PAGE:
A move to repeal Montana's voter-approved 2004 medical marijuana law died in a state Senate committee Monday on a tie vote. The measure had passed the House, but members of the Senate Judiciary Committee said what was needed was regulation, not repeal.
Even as senators were debating the measure, the DEA and other federal law enforcement agencies assisted by local law enforcement conducted raids against at least 10 medical marijuana dispensaries or grow operations across the state.
One business hit was the Montana Cannabis greenhouse near Helena, where the company grows more than 1,600 plants to supply its four dispensaries across the state. DEA and FBI wearing respirators conducted the raid while sheriff's deputies and Helena Police stood guard. The company's four dispensaries were all hit, too.
"They came in guns drawn, got us down on the ground, and in cuffs as fast as they could," Montana Cannabis employee Brett Thompson told the Associated Press. No arrests were made, except for one person wanted on an outstanding warrant.
A search warrant for a raid in Bozeman listed 13 items to be seized in an investigation of "drug trafficking," including cash, plants, products, computers, and data storage devices. But the affidavit used to obtain the search warrant, which would provide some basis for alleging criminal offenses had taken place, has not been released.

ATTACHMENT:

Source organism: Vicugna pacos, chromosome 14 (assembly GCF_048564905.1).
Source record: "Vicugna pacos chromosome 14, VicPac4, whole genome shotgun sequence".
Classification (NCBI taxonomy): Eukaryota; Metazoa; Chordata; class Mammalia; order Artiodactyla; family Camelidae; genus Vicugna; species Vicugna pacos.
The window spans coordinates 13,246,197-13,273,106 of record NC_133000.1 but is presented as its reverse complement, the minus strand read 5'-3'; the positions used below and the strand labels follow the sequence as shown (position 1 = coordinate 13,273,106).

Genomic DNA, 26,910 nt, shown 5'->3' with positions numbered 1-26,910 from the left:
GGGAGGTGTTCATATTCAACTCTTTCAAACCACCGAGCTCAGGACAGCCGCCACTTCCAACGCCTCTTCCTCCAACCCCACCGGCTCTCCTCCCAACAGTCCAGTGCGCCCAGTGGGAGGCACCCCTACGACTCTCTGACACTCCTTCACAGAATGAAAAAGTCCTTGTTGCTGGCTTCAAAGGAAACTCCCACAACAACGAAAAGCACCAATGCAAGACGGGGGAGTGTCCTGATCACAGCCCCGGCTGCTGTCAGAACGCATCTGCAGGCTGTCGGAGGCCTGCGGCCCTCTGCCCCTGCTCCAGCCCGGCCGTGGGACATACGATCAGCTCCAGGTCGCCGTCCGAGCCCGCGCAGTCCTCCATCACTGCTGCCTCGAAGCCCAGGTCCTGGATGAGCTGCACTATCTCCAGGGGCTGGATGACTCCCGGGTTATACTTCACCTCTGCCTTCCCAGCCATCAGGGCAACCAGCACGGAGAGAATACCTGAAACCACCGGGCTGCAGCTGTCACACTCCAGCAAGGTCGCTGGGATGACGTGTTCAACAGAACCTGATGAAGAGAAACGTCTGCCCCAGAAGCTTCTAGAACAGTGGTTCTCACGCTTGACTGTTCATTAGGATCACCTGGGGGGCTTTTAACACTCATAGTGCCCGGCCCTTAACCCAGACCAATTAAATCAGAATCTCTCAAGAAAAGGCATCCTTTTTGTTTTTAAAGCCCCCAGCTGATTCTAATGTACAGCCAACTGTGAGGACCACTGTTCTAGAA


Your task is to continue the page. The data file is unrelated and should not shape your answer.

The Obama Justice Department in October 2009 sent a policy memo to all US Attorneys directing them to not use their resources against medical marijuana patients and providers complying with state law in states where it is legal. But in Montana, as well as other medical marijuana states including Michigan, Nevada, and Washington, dispensaries have opened without being explicitly protected by state law. The Montana law allows caregivers to provide marijuana to patients and receive compensation, but does mention dispensaries. The fix is in the legislature, as was the case in Colorado.